When it comes to cycling gear and accessories I'm always looking for something new that is functional and improves my ride.  I have field tested a lot of products over the years and found items that worked great and others that didn't.  In this two part post I will highlight some products that met or exceeded my expectations and would make great gifts for the cyclist (or yourself) on your holiday shopping list.


The Upstand is not your normal kickstand.  It's made from carbon fiber, is lightweight, compact and fully detachable.  It has a strong neodymium axial magnet that keeps it attached to the metal tab that installs on a quick release skewer or thru axle.  I recommend purchasing it with the Upclip so it can be attached to the water bottle boss bolts on the bike's frame for storage when not in use.  With the Upstand you no longer have to lean your expensive bike up against something or lay it down risking scuffs and scratches.

The Upstand is available for bikes with standard 26"/700, 29" and 20" wheels with either thru axles or standard quick release skewers.  Available from The Upstanding Bicycle Company for $34.95.

Hot Sockee

The Hot Sockee is a product I came across at Interbike '17 where I bought a pair to try out because the first thing to get cold on close to or below freezing rides is my toes.  These 1.5mm thermal neoprene toe warmers slide on directly over socks to give that little bit of extra insulation to keep phalanges from getting cold.  I primarily use them in the Winter with a cold weather cycling boot but have also opted for them in the Fall and Spring with my cyclocross boots or mtb shoes.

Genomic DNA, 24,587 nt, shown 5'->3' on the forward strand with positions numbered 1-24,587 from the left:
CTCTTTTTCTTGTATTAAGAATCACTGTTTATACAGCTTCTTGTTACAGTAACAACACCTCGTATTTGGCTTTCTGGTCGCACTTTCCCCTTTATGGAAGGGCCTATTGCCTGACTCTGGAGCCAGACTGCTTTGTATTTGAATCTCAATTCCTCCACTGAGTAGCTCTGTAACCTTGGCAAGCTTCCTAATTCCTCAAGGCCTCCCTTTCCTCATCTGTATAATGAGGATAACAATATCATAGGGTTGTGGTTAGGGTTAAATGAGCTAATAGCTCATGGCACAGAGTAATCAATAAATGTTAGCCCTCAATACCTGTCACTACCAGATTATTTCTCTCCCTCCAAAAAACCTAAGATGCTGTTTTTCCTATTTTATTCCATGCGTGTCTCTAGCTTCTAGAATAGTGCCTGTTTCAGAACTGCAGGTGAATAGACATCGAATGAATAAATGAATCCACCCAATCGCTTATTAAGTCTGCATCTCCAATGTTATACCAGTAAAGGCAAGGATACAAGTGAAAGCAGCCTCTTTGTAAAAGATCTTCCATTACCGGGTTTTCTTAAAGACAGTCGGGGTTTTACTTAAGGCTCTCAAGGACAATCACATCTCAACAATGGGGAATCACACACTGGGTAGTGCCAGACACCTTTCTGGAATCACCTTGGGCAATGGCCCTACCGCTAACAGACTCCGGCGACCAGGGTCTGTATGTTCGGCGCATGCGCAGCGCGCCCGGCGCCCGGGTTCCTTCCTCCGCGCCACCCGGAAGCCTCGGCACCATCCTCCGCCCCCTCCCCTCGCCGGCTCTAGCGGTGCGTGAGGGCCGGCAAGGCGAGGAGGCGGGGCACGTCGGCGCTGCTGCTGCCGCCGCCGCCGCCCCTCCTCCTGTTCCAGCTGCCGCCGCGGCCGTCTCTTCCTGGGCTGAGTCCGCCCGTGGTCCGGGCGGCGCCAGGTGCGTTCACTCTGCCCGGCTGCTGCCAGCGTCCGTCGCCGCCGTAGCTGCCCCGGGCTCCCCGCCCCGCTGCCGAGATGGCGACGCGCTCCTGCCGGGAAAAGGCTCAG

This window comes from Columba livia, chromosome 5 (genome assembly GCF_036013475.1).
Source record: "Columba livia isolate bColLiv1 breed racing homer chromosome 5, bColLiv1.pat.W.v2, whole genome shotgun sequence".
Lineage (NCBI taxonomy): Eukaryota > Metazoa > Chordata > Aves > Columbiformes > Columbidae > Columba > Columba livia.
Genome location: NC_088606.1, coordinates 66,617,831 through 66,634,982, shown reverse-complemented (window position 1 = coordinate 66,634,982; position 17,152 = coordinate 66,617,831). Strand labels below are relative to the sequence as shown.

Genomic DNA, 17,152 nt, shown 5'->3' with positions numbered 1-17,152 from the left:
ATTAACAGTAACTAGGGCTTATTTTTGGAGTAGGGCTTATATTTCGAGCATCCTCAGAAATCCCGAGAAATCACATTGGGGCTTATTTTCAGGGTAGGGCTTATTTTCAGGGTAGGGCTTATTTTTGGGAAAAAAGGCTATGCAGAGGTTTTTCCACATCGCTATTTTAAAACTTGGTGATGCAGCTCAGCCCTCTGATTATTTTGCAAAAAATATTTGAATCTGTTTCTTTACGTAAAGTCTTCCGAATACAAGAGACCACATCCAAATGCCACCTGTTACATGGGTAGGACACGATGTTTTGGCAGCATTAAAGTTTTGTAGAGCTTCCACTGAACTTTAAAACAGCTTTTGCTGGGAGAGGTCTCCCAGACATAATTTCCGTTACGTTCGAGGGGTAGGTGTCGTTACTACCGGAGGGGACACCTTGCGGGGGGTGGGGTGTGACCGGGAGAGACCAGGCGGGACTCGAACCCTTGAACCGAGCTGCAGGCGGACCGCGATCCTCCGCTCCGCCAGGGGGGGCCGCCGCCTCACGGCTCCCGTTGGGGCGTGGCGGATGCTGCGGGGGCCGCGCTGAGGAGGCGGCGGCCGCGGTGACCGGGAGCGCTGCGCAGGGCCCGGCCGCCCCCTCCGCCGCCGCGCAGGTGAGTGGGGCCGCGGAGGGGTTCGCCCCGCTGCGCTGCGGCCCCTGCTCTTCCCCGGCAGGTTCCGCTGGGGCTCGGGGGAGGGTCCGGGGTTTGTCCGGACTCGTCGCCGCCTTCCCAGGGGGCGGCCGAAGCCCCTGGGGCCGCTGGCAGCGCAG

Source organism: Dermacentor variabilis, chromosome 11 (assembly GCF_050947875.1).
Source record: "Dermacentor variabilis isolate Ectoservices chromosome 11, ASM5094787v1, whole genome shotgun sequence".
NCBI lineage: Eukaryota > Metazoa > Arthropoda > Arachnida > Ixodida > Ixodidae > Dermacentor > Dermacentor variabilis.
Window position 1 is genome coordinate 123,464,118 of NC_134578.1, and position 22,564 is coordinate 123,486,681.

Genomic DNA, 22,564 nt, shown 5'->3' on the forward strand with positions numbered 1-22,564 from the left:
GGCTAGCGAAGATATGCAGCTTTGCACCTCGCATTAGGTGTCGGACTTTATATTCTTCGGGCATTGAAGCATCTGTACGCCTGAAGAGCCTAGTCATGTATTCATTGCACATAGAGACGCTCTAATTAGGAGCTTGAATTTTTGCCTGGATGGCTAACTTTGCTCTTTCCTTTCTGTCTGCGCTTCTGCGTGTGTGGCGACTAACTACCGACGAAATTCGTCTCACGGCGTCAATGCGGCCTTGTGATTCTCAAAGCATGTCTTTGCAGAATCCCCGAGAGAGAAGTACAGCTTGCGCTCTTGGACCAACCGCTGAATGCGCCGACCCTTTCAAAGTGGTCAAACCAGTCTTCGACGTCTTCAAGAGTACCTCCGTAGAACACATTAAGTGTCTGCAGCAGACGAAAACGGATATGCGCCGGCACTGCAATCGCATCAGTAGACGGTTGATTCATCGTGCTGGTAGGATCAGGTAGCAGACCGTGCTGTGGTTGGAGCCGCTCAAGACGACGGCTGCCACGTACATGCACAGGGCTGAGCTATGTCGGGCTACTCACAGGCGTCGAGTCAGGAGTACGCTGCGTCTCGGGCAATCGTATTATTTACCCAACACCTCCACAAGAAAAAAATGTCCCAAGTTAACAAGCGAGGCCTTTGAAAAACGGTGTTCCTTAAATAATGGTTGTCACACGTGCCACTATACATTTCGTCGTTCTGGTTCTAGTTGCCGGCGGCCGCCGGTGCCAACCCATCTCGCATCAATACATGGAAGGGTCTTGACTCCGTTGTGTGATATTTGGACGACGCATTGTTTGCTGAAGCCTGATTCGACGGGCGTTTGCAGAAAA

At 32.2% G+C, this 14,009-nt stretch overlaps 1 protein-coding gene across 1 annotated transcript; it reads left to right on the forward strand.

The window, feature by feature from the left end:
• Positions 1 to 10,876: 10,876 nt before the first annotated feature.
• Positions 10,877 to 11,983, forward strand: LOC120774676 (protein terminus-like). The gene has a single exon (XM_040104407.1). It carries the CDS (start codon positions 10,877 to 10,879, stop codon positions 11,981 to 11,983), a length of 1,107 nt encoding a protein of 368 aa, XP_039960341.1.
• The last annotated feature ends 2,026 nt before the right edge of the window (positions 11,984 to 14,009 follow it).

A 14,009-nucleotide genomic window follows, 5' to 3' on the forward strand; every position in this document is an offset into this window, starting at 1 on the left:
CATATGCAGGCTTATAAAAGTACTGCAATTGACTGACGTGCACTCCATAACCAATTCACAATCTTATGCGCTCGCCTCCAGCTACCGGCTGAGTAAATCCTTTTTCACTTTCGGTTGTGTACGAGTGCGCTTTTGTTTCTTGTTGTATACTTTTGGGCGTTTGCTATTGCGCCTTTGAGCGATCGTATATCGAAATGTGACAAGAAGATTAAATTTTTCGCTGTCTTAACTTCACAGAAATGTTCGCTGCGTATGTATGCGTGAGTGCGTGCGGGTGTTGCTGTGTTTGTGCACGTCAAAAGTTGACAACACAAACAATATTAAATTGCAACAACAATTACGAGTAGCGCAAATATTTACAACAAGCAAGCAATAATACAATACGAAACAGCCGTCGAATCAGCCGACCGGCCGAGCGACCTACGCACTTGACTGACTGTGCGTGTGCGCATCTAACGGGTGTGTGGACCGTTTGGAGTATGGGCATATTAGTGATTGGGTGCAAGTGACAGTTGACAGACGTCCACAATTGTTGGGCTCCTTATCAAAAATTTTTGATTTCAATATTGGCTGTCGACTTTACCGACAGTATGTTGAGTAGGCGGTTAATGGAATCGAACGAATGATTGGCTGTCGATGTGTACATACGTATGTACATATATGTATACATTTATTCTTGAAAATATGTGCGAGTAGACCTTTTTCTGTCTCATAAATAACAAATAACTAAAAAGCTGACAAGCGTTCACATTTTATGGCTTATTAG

The Hot Sockee buys me some extra time out on the road or trail to enjoy the ride and because I roll with clipless pedals year round, they provide one more layer of warmth from the cold conducted through the sole from metal cleats. Pair them with wool socks to wick away any moisture if feet get a little too warm.  Available from TraxFactory in sizes S/M, L and XL in a two pack for $27 or a four pack for $50.

G.H. Meiser Accu-Guage

For accurate tire pressure readings in any temperature, you can't beat the G.H. Meiser Presta Valve Dial Gauges.  These gauges have bronze bourdon tube precision movement that is not affected by temperature, altitude or humidity giving the most accurate reading possible.  These easy to read dial gauges come in a variety of psi readings for everyone from the low pressure winter fatbike rider to the high pressure roadie.